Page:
It has been almost six years since the Community Schemes Ombud Service Act (“the CSOS Act”) came into operation and by now it is generally understood by most stakeholders in community schemes that any person who is dissatisfied by an adjudicator’s order, may appeal to the High Court, but only on a question of law, and provided that the appeal against an order must be lodged within 30 days after the date of delivery of the order of the adjudicator.

According to the Annual Report of CSOS for 2020/21, it appears that a total of 45 appeal applications were filed with the High Court against adjudication orders in terms of section 57 of the CSOS Act during the period under review. In my experience, the overall quality of the administration of adjudication procedures and the substance of adjudication orders has been relatively poor, which leads me to believe that the number of appeals filed with the High Court should be much higher, however there are a number of factors which probably limit the amount of people who are either willing or able to lodge an appeal against an adjudication order.

These limiting factors include the following:

  1. The costs of lodging an appeal in the High Court are unrealistically high for most people;
  2. The time period of 30 days in which an appeal must be lodged is arguably too short for most people to make an informed decision on whether or not to lodge an appeal; and
  3. The fact that an appeal may only be lodged in relation to a question of law limits the amount of adjudication orders which qualify for an appeal in terms of section 57 of the CSOS Act.

The purpose of this article is to highlight the fact that an appeal in terms of section 57 of the CSOS Act is not the only remedy available to persons who are dissatisfied with the decision of an adjudicator.

Most people don’t realise that they have a fundamental right to administrative action that is lawful, reasonable and procedurally fair, in terms of section 33(1) and (2) of the Constitution of the Republic of South Africa, and as set out in the Promotion of Administrative Justice Act (“PAJA”).

The High Court has declared that an adjudication order issued by a CSOS adjudicator is a decision that has been taken by a functionary of a juristic person (i.e. the CSOS), exercising a public function, and as such adjudication orders fall squarely within the definition of administrative action as defined in section 1 of the PAJA.

In terms of section 6 of the PAJA there are a number of grounds upon which a person may institute proceedings in the High Court for the judicial review of an adjudication order.  Below is a non-exhaustive list of examples where the High Court has the power to review an adjudication order:

  1. Where the adjudicator was materially influenced by an error of law;
  2. Where the adjudicator was biased or reasonably suspected of bias;
  3. Where the adjudicator failed to take relevant and material considerations;
  4. Where the decision of the adjudicator was not rationally connected to the information before the adjudicator;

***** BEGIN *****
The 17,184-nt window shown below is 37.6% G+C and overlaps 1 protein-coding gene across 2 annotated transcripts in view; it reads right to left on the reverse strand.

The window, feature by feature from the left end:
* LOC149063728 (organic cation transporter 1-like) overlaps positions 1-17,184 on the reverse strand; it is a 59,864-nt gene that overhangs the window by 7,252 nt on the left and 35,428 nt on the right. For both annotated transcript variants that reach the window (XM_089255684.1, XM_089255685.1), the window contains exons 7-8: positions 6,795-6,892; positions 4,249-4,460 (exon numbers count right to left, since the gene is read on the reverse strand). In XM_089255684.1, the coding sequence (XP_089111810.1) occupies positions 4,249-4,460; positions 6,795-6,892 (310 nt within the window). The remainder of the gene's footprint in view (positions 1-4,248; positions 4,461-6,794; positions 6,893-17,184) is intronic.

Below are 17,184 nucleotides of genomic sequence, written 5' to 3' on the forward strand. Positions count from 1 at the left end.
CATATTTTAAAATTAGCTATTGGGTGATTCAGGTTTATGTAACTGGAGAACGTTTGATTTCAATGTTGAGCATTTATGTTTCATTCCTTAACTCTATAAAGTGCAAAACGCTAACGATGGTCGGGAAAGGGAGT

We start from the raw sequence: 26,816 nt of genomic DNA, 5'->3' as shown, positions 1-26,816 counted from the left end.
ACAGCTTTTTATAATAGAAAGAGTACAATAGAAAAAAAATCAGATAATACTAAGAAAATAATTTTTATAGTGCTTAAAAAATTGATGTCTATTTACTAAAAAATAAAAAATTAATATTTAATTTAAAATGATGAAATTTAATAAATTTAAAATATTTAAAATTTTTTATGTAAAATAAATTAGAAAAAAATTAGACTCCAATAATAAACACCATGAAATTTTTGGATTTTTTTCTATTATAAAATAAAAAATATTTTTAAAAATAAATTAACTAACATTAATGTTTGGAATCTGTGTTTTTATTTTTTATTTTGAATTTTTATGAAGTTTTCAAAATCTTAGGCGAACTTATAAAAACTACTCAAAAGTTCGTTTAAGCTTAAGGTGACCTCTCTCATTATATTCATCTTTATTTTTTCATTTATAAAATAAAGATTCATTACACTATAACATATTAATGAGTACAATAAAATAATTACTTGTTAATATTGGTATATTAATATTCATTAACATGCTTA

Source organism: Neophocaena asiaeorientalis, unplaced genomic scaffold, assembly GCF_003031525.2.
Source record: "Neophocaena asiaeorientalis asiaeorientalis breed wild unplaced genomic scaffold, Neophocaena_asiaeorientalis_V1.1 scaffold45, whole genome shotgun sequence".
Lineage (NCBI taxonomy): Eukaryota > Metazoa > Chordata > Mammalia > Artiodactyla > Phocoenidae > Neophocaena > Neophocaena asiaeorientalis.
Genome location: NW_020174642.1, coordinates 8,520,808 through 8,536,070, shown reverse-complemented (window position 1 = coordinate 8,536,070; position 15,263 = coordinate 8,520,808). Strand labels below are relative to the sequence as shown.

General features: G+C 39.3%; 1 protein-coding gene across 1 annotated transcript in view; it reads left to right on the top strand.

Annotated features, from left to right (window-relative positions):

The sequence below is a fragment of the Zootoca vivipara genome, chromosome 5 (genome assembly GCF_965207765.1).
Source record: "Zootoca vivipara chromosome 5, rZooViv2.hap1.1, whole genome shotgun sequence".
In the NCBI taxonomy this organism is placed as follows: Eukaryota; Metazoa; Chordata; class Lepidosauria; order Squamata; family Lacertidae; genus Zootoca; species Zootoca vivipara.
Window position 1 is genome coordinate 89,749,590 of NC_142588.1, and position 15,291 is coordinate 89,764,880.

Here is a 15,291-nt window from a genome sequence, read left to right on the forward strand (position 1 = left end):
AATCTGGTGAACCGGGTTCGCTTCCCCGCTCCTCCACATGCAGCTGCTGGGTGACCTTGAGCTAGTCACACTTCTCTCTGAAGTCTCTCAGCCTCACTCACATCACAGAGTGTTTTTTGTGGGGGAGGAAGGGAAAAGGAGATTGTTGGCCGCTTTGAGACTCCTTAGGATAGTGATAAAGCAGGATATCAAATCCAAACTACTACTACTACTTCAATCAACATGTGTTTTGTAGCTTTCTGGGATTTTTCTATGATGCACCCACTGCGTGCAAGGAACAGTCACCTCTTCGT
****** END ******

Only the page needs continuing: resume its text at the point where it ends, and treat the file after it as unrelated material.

5. Where the adjudication process was procedurally unfair; and
  6. Where the adjudication order was unconstitutional or unlawful.

Any person who has been denied their fundamental right to just administrative action that is lawful, reasonable and procedurally fair based on the grounds set out in section 6 of the PAJA is entitled to institute legal proceedings in the High Court, in order to bring the adjudication order under review in terms of the PAJA.  This raises the question of whether review in terms of the PAJA is possible in light of the provisions of section 57 of the CSOS Act.

Fortunately, the High Court has found that an interpretation of section 57 of the CSOS Act that excludes the High Court’s review jurisdiction would exclude the appellant’s fundamental right to an adjudication order that is lawful, reasonable and procedurally fair. Therefore, an appellant is not excluded from launching review proceedings when they are dissatisfied with an adjudicator order.

There are several advantages linked to review proceedings, the most notable being that a review extends to far more issues than an appeal. The grounds for review as set out in the PAJA are extensive and are matters that cannot be determined in terms of an appeal in terms of section 57 of the CSOS Act.  One of the other advantages of a review is that the application for review must be made within 180 days, as opposed to 30 days in the case of an appeal, which allows for more time to make an informed decision on whether or not to launch legal proceedings. The only unavoidable drawback is that as with all High Court proceedings, the costs involved are relatively high.

So it is important to understand that adjudication orders are not only capable of being appealed in terms of section 57 of the CSOS Act, but in certain circumstances they are also open to being challenged on review and I expect this practice to become more prevalent in the future.

Article reference: Paddocks Press: Volume 17, Issue 3.

Specialist Community Scheme Attorney (LLB, LLM), Auren Freitas dos Santos, is the Director of The Advisory, a boutique consultancy specialising exclusively in community schemes law. Contact him at if you require any assistance with a dispute in your community scheme.

This article is published under the Creative Commons Attribution license.

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